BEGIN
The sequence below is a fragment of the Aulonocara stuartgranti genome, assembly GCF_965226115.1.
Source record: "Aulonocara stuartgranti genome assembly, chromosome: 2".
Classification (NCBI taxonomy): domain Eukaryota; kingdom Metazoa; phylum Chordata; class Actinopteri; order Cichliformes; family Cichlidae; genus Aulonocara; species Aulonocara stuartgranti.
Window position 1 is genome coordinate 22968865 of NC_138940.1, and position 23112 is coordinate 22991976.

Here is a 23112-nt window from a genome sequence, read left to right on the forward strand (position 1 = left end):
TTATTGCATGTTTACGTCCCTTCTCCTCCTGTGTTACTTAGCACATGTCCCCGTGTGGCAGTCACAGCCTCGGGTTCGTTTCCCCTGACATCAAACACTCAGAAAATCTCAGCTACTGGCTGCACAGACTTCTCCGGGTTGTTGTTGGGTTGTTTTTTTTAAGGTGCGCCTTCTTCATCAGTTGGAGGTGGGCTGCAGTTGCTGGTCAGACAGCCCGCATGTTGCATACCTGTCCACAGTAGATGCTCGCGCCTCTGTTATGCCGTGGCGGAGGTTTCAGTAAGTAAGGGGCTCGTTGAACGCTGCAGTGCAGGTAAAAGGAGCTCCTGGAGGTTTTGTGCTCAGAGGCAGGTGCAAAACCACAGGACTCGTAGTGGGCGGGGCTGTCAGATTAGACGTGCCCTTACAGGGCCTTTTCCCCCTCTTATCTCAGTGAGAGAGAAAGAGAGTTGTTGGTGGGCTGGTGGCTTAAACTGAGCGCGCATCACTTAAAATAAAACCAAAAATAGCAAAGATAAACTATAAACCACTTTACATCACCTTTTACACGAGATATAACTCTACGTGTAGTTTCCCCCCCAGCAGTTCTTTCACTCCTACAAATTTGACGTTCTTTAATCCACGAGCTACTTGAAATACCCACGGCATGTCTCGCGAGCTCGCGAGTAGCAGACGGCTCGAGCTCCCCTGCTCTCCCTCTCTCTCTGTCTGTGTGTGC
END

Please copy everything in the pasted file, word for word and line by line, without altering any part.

The sequence below is a fragment of the Aulonocara stuartgranti genome, assembly GCF_965226115.1.
Source record: "Aulonocara stuartgranti genome assembly, chromosome: 2".
Classification (NCBI taxonomy): domain Eukaryota; kingdom Metazoa; phylum Chordata; class Actinopteri; order Cichliformes; family Cichlidae; genus Aulonocara; species Aulonocara stuartgranti.
Window position 1 is genome coordinate 22968865 of NC_138940.1, and position 23112 is coordinate 22991976.

Here is a 23112-nt window from a genome sequence, read left to right on the forward strand (position 1 = left end):
TTATTGCATGTTTACGTCCCTTCTCCTCCTGTGTTACTTAGCACATGTCCCCGTGTGGCAGTCACAGCCTCGGGTTCGTTTCCCCTGACATCAAACACTCAGAAAATCTCAGCTACTGGCTGCACAGACTTCTCCGGGTTGTTGTTGGGTTGTTTTTTTTAAGGTGCGCCTTCTTCATCAGTTGGAGGTGGGCTGCAGTTGCTGGTCAGACAGCCCGCATGTTGCATACCTGTCCACAGTAGATGCTCGCGCCTCTGTTATGCCGTGGCGGAGGTTTCAGTAAGTAAGGGGCTCGTTGAACGCTGCAGTGCAGGTAAAAGGAGCTCCTGGAGGTTTTGTGCTCAGAGGCAGGTGCAAAACCACAGGACTCGTAGTGGGCGGGGCTGTCAGATTAGACGTGCCCTTACAGGGCCTTTTCCCCCTCTTATCTCAGTGAGAGAGAAAGAGAGTTGTTGGTGGGCTGGTGGCTTAAACTGAGCGCGCATCACTTAAAATAAAACCAAAAATAGCAAAGATAAACTATAAACCACTTTACATCACCTTTTACACGAGATATAACTCTACGTGTAGTTTCCCCCCCAGCAGTTCTTTCACTCCTACAAATTTGACGTTCTTTAATCCACGAGCTACTTGAAATACCCACGGCATGTCTCGCGAGCTCGCGAGTAGCAGACGGCTCGAGCTCCCCTGCTCTCCCTCTCTCTCTGTCTGTGTGTGC